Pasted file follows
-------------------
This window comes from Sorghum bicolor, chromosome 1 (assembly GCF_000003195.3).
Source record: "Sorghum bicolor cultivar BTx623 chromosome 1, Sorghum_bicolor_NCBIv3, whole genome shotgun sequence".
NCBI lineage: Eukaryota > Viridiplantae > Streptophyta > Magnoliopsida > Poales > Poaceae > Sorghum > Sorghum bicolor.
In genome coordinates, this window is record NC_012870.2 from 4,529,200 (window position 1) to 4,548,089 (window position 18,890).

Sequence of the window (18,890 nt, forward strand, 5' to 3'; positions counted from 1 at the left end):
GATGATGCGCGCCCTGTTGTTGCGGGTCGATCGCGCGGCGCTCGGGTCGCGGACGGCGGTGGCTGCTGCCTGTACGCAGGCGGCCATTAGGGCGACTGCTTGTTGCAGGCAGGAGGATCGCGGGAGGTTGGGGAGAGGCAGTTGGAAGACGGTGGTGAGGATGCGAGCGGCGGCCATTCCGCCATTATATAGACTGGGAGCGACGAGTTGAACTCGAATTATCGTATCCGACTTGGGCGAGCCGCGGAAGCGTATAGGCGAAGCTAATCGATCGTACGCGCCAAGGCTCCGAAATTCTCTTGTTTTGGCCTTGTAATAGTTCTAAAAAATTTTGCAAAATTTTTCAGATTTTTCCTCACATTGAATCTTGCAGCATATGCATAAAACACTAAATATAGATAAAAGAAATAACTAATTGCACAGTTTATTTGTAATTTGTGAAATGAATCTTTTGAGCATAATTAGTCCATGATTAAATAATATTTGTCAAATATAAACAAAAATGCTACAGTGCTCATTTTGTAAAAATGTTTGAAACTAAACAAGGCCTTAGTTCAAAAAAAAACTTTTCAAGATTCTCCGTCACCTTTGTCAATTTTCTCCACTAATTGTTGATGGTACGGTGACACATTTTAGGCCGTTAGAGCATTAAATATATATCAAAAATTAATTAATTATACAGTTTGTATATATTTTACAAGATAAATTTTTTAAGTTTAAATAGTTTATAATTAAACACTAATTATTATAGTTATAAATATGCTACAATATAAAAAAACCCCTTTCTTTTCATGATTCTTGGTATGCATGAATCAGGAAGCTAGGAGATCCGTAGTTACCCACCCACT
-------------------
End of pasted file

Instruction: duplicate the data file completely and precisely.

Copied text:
This window comes from Sorghum bicolor, chromosome 1 (assembly GCF_000003195.3).
Source record: "Sorghum bicolor cultivar BTx623 chromosome 1, Sorghum_bicolor_NCBIv3, whole genome shotgun sequence".
NCBI lineage: Eukaryota > Viridiplantae > Streptophyta > Magnoliopsida > Poales > Poaceae > Sorghum > Sorghum bicolor.
In genome coordinates, this window is record NC_012870.2 from 4,529,200 (window position 1) to 4,548,089 (window position 18,890).

Sequence of the window (18,890 nt, forward strand, 5' to 3'; positions counted from 1 at the left end):
GATGATGCGCGCCCTGTTGTTGCGGGTCGATCGCGCGGCGCTCGGGTCGCGGACGGCGGTGGCTGCTGCCTGTACGCAGGCGGCCATTAGGGCGACTGCTTGTTGCAGGCAGGAGGATCGCGGGAGGTTGGGGAGAGGCAGTTGGAAGACGGTGGTGAGGATGCGAGCGGCGGCCATTCCGCCATTATATAGACTGGGAGCGACGAGTTGAACTCGAATTATCGTATCCGACTTGGGCGAGCCGCGGAAGCGTATAGGCGAAGCTAATCGATCGTACGCGCCAAGGCTCCGAAATTCTCTTGTTTTGGCCTTGTAATAGTTCTAAAAAATTTTGCAAAATTTTTCAGATTTTTCCTCACATTGAATCTTGCAGCATATGCATAAAACACTAAATATAGATAAAAGAAATAACTAATTGCACAGTTTATTTGTAATTTGTGAAATGAATCTTTTGAGCATAATTAGTCCATGATTAAATAATATTTGTCAAATATAAACAAAAATGCTACAGTGCTCATTTTGTAAAAATGTTTGAAACTAAACAAGGCCTTAGTTCAAAAAAAAACTTTTCAAGATTCTCCGTCACCTTTGTCAATTTTCTCCACTAATTGTTGATGGTACGGTGACACATTTTAGGCCGTTAGAGCATTAAATATATATCAAAAATTAATTAATTATACAGTTTGTATATATTTTACAAGATAAATTTTTTAAGTTTAAATAGTTTATAATTAAACACTAATTATTATAGTTATAAATATGCTACAATATAAAAAAACCCCTTTCTTTTCATGATTCTTGGTATGCATGAATCAGGAAGCTAGGAGATCCGTAGTTACCCACCCACT